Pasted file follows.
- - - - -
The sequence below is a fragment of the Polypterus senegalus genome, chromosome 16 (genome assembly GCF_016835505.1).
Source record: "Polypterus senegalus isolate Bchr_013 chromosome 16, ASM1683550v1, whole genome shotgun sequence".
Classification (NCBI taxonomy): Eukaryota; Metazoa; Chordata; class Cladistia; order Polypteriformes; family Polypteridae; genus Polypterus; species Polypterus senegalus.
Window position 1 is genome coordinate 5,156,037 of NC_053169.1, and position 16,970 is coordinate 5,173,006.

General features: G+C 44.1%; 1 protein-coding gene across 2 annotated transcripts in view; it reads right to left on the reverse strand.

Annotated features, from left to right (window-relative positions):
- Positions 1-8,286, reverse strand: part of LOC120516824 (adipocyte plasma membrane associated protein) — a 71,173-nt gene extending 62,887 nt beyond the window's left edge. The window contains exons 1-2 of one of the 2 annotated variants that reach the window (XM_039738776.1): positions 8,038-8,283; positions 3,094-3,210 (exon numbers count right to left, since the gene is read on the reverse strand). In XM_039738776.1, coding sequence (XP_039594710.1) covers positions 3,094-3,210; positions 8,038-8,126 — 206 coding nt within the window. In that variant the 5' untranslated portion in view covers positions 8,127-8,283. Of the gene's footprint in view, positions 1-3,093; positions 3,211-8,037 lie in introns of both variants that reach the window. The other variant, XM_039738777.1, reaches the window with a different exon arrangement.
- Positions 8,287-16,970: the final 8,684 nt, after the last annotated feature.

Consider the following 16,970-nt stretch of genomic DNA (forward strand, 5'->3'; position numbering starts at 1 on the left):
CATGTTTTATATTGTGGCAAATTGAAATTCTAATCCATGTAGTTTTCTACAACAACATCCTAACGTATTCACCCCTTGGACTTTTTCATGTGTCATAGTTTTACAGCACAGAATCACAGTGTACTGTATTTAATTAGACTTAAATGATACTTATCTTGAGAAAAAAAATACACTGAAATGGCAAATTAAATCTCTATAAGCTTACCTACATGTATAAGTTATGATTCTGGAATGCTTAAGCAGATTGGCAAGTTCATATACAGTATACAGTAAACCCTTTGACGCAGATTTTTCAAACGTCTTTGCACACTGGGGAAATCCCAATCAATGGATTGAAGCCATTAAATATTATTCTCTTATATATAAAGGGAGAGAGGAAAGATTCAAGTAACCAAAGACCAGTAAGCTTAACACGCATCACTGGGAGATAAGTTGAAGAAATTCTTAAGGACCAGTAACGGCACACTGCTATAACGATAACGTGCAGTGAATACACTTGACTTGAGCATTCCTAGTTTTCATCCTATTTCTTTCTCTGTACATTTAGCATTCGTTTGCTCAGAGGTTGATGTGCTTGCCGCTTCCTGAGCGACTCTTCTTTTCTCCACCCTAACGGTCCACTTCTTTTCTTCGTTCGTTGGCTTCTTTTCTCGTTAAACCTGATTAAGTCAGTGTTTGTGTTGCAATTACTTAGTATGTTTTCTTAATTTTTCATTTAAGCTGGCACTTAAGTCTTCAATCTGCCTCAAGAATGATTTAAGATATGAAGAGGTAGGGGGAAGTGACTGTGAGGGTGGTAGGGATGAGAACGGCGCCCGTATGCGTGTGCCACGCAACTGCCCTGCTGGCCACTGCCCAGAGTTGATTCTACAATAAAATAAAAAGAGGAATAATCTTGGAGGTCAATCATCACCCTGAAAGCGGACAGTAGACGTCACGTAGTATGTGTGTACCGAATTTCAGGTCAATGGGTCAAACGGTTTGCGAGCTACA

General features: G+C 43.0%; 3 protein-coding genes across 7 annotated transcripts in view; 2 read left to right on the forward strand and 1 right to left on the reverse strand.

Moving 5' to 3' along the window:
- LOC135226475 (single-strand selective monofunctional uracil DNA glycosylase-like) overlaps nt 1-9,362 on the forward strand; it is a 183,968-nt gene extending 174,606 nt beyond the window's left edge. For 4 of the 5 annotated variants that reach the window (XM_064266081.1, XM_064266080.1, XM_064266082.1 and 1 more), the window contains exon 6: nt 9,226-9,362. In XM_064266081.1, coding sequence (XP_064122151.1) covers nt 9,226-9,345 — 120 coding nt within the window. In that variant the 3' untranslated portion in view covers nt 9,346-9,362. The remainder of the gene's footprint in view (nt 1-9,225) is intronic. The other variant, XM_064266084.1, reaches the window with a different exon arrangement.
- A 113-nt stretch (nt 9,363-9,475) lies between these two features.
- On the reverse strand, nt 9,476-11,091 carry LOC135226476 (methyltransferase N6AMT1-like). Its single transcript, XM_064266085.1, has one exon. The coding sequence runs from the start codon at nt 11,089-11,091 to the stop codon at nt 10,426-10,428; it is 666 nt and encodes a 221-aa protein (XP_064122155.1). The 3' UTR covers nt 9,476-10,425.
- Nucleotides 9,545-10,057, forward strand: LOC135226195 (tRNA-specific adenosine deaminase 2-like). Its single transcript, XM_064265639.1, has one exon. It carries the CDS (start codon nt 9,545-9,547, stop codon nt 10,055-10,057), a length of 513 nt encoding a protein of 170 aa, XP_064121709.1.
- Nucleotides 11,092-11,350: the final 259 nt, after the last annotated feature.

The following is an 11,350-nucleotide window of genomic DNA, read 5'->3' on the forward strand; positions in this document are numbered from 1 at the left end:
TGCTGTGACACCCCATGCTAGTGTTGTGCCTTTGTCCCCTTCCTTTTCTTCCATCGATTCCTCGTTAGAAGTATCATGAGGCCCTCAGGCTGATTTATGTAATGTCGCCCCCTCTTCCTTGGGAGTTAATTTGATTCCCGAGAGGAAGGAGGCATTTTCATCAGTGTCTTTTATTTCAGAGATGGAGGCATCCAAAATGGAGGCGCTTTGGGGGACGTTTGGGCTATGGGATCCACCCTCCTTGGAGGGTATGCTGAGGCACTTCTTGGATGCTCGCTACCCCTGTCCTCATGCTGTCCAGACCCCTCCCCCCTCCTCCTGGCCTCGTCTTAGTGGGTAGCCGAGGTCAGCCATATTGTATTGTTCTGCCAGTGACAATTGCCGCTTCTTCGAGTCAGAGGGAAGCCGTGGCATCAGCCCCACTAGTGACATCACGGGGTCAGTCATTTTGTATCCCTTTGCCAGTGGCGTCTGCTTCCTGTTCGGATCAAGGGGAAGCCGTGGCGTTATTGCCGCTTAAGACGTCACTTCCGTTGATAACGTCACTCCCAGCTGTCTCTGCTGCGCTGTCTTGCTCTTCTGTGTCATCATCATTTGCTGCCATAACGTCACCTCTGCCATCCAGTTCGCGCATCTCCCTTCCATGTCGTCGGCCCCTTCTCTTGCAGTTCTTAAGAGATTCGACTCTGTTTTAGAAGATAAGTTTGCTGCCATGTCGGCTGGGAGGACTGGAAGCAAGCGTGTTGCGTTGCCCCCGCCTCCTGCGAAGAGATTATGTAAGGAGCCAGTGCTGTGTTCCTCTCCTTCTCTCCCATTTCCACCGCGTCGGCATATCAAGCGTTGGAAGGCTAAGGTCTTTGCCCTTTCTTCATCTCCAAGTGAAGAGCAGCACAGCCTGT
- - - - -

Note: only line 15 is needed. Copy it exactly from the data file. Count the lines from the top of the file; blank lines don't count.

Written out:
- On the reverse strand, nt 9,476-11,091 carry LOC135226476 (methyltransferase N6AMT1-like). Its single transcript, XM_064266085.1, has one exon. The coding sequence runs from the start codon at nt 11,089-11,091 to the stop codon at nt 10,426-10,428; it is 666 nt and encodes a 221-aa protein (XP_064122155.1). The 3' UTR covers nt 9,476-10,425.